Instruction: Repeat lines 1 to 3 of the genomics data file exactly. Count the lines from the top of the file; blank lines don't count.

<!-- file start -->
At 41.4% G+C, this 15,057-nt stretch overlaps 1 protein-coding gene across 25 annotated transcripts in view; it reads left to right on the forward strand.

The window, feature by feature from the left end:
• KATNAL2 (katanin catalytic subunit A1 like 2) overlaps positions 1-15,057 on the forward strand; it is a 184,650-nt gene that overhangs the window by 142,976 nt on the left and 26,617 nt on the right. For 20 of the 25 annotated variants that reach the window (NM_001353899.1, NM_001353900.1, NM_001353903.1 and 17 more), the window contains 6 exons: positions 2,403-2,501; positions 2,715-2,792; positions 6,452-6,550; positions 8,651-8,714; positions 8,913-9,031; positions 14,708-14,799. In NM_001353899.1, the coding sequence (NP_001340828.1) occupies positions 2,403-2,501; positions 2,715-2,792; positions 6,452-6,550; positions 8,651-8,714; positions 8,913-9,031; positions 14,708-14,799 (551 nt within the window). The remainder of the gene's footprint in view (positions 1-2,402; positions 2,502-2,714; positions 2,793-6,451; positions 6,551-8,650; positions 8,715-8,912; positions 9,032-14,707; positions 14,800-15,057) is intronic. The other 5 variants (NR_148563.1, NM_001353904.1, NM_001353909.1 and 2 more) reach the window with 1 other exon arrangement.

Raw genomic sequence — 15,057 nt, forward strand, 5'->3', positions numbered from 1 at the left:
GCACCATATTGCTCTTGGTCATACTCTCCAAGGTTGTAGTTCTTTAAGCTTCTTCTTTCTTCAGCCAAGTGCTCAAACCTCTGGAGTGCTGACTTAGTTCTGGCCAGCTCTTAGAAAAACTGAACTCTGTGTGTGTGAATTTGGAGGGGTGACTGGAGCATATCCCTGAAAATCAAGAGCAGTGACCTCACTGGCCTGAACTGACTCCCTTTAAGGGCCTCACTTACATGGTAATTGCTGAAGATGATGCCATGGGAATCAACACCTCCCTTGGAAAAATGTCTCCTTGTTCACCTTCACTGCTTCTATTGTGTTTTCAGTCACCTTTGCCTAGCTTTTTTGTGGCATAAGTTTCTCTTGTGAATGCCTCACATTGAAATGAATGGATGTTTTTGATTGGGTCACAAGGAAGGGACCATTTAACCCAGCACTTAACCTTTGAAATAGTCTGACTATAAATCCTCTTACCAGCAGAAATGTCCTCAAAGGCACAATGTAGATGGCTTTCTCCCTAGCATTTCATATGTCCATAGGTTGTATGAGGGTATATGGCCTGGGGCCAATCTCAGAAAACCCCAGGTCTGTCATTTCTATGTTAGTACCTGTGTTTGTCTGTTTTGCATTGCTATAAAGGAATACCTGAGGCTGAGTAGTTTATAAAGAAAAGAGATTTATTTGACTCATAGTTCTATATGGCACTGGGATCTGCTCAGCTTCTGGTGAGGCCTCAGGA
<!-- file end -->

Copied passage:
At 41.4% G+C, this 15,057-nt stretch overlaps 1 protein-coding gene across 25 annotated transcripts in view; it reads left to right on the forward strand.

The window, feature by feature from the left end:
• KATNAL2 (katanin catalytic subunit A1 like 2) overlaps positions 1-15,057 on the forward strand; it is a 184,650-nt gene that overhangs the window by 142,976 nt on the left and 26,617 nt on the right. For 20 of the 25 annotated variants that reach the window (NM_001353899.1, NM_001353900.1, NM_001353903.1 and 17 more), the window contains 6 exons: positions 2,403-2,501; positions 2,715-2,792; positions 6,452-6,550; positions 8,651-8,714; positions 8,913-9,031; positions 14,708-14,799. In NM_001353899.1, the coding sequence (NP_001340828.1) occupies positions 2,403-2,501; positions 2,715-2,792; positions 6,452-6,550; positions 8,651-8,714; positions 8,913-9,031; positions 14,708-14,799 (551 nt within the window). The remainder of the gene's footprint in view (positions 1-2,402; positions 2,502-2,714; positions 2,793-6,451; positions 6,551-8,650; positions 8,715-8,912; positions 9,032-14,707; positions 14,800-15,057) is intronic. The other 5 variants (NR_148563.1, NM_001353904.1, NM_001353909.1 and 2 more) reach the window with 1 other exon arrangement.